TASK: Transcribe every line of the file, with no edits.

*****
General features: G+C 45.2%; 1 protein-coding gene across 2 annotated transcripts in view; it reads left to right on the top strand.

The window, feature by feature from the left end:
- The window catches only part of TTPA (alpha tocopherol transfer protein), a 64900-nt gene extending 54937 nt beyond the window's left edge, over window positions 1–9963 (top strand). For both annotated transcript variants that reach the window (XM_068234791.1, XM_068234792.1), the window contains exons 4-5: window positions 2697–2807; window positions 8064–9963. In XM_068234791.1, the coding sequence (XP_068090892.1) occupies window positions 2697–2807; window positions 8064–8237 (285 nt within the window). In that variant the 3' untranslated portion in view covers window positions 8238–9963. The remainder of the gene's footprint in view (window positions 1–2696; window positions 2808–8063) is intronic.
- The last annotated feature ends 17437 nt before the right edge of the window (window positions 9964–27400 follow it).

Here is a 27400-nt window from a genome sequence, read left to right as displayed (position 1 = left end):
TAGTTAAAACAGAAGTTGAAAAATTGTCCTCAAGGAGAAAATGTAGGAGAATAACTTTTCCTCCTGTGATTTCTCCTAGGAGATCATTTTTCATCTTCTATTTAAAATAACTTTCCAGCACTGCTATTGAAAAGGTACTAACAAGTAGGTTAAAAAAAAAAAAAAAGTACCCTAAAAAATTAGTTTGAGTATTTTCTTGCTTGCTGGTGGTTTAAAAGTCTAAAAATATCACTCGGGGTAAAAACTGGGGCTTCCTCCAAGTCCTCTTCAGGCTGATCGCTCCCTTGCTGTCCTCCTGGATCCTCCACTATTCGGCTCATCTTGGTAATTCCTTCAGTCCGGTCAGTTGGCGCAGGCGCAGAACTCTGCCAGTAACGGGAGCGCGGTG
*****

General features: G+C 45.2%; 1 protein-coding gene across 2 annotated transcripts in view; it reads left to right on the top strand.

The window, feature by feature from the left end:
- The window catches only part of TTPA (alpha tocopherol transfer protein), a 64900-nt gene extending 54937 nt beyond the window's left edge, over window positions 1–9963 (top strand). For both annotated transcript variants that reach the window (XM_068234791.1, XM_068234792.1), the window contains exons 4-5: window positions 2697–2807; window positions 8064–9963. In XM_068234791.1, the coding sequence (XP_068090892.1) occupies window positions 2697–2807; window positions 8064–8237 (285 nt within the window). In that variant the 3' untranslated portion in view covers window positions 8238–9963. The remainder of the gene's footprint in view (window positions 1–2696; window positions 2808–8063) is intronic.
- The last annotated feature ends 17437 nt before the right edge of the window (window positions 9964–27400 follow it).

Here is a 27400-nt window from a genome sequence, read left to right as displayed (position 1 = left end):
TAGTTAAAACAGAAGTTGAAAAATTGTCCTCAAGGAGAAAATGTAGGAGAATAACTTTTCCTCCTGTGATTTCTCCTAGGAGATCATTTTTCATCTTCTATTTAAAATAACTTTCCAGCACTGCTATTGAAAAGGTACTAACAAGTAGGTTAAAAAAAAAAAAAAAGTACCCTAAAAAATTAGTTTGAGTATTTTCTTGCTTGCTGGTGGTTTAAAAGTCTAAAAATATCACTCGGGGTAAAAACTGGGGCTTCCTCCAAGTCCTCTTCAGGCTGATCGCTCCCTTGCTGTCCTCCTGGATCCTCCACTATTCGGCTCATCTTGGTAATTCCTTCAGTCCGGTCAGTTGGCGCAGGCGCAGAACTCTGCCAGTAACGGGAGCGCGGTG